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Tohan Knows Middle-School is Special


Rohini Tohan, the new principal of Stone Hill Middle School, can trace her love of middle-school to an observation assignment at Sterling Middle School while she was completing a degree at George Mason University.

“I always thought I wanted to be in upper elementary, fourth, fifth grade. I enjoyed my assignment at the elementary school tremendously. Come to find out, I absolutely loved middle school. That was my passion, and I’ve been in middle school for 25 years.”

While she pursued an educational career with Fairfax County Public Schools after graduation, the four weeks she spent at Sterling as a student shaped her professional life.  

“Middle-school educators are special people. They have to really like that awkward age group. What I like about middle school is that it’s where students are provided the tools to learn self-advocacy skills. You’re molding and helping, allowing them to gain independence, but you’re also providing them the tools to do that.

“No two days will ever be alike. Middle schools are very busy places, but there is a tremendous sense of accomplishment and giving back to the community at the end of the day. You know that you helped a kid navigate some tough situations. You’ve built a relationship. No matter how difficult or exhausting the day is, you have that sense of ‘I made a difference.’”

A former English teacher and department chair, Tohan had this literary analogy of what middle school is like: “It would be a short-story anthology. It’s a little bit of this and a little bit of that. It’s a smorgasbord of a lot coming together.” 

Tohan's last job in Fairfax County was as the assistant principal of Luther Jackson Middle School. At Stone Hill, she succeeds Kathryn Clark, who became a supervisor of teaching and learning with the LCPS Department of Instruction.

“I was drawn to a high-performing school like Stone Hill because of my experience with academically and culturally diverse schools. In my first year, I want to do a lot of listening, do a lot of learning and do a lot of leading alongside the professionals who work here. They’re very dedicated people.”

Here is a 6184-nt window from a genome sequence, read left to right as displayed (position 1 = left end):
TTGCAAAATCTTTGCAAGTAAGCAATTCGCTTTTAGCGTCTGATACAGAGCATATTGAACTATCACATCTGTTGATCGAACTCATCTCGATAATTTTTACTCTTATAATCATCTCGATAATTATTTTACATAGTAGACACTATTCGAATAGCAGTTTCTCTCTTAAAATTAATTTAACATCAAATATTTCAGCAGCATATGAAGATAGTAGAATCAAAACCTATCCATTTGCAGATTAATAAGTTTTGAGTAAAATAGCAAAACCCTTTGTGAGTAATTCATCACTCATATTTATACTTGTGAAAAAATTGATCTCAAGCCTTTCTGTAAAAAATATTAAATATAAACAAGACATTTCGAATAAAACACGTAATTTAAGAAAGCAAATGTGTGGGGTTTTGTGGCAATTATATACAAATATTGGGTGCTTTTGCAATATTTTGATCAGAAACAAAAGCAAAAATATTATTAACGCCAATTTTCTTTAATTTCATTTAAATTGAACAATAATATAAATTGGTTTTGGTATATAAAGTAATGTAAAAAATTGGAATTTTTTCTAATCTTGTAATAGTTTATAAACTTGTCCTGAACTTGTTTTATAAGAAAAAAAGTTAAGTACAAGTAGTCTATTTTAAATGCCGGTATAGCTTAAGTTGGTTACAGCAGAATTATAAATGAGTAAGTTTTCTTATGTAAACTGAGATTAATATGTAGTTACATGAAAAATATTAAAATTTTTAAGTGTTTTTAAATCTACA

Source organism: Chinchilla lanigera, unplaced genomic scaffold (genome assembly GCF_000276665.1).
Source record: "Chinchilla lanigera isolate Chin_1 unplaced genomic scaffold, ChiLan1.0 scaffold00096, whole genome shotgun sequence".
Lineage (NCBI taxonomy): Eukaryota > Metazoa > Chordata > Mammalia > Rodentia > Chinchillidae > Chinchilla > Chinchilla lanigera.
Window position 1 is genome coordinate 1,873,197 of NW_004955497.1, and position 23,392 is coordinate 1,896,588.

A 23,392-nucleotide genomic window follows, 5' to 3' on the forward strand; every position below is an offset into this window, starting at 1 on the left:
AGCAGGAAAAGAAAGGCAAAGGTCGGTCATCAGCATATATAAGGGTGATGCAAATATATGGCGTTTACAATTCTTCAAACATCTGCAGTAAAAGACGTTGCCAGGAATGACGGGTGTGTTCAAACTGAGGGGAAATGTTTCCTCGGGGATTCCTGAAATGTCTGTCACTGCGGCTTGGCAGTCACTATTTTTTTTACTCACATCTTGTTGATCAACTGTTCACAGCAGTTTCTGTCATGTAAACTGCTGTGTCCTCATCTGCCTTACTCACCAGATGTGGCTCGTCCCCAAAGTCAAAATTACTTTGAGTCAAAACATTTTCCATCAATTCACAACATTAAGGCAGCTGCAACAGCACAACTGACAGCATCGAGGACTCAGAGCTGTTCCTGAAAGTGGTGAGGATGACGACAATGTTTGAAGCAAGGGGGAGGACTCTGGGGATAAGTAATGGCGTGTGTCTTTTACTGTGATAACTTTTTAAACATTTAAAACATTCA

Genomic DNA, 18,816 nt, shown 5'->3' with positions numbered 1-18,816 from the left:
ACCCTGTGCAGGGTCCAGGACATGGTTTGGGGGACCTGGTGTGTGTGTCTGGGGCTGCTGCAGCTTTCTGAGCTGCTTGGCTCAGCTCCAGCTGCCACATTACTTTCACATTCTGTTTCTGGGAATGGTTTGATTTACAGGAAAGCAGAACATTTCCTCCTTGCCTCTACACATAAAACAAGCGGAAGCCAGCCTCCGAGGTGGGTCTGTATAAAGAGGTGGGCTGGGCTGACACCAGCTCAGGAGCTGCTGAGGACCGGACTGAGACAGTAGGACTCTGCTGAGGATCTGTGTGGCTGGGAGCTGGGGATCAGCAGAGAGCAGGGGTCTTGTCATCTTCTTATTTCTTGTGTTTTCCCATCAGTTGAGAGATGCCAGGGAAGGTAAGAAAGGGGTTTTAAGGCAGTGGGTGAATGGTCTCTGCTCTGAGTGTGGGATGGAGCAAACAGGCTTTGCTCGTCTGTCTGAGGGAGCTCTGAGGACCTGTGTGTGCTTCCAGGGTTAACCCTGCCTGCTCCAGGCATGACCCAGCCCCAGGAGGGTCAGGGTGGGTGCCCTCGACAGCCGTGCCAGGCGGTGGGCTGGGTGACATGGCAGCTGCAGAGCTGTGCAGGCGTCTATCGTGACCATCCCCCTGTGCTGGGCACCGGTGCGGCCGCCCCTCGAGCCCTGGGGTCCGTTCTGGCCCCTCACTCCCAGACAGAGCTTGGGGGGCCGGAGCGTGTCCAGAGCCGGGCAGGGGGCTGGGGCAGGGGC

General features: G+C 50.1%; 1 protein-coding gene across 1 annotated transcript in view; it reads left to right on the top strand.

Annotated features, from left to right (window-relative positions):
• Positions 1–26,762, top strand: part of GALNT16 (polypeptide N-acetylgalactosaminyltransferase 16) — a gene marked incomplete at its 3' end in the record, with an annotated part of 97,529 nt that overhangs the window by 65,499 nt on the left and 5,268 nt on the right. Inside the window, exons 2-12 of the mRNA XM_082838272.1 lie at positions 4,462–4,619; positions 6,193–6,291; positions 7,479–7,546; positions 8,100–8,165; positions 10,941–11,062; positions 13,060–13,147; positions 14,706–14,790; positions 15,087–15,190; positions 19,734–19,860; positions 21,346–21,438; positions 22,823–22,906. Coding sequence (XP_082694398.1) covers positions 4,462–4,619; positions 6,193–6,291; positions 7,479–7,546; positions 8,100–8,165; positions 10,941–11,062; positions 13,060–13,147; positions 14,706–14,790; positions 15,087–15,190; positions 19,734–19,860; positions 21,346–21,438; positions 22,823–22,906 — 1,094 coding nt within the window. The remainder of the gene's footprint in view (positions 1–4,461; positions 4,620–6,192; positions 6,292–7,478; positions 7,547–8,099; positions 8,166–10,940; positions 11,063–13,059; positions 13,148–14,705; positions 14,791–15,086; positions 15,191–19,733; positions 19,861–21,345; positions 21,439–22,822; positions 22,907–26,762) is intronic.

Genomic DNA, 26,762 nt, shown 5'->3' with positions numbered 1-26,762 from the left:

Tohan sees the climate of the school shifting a bit this year.

“This is post-COVID now. We’re launching a more traditional start to the school year. From that standpoint, I want to focus on our students gaining a sense of true belonging. Make sure that every student who walks through our campus is building relationships – not just peer-to-peer – but having a strong relationship with their teachers.” Tohan wants students to have at least two trusted adults they can turn to in moments of stress.

Stone Hill will take a two-pronged approach to getting students on a more normal social footing. First, the staff is setting clear expectations. “Making sure, as adults, we’re clear in our expectations. We’re holding them to high expectations, but we’re supporting them along the way. The other side of it is that we allow our students to amplify their voice and let us know what they are thinking.”

Tohan wants to have an open dialogue with Stone Hill’s Stingray Leaders, students who relay their peers’ concerns to staff. “I want kids to know that there is a safe space where they can share what they’re feeling and what they’re hearing.”

Tohan has two daughters: one entering her senior year of high school and one entering the seventh grade. “I’m passionate about doing my very best when I’m here at Stone Hill and also I want to do my very best at being a mom to my two girls.”

Having a daughter entering middle school gives Tohan a dual perspective on her role. “I’m living and breathing middle school, everywhere I go. It’s fun, it’s exciting. I feel like my kids are my lens of how I operate. If something is good for my girls at home, then it’s the right decision. That helps ground me.”     




Published August 26, 2022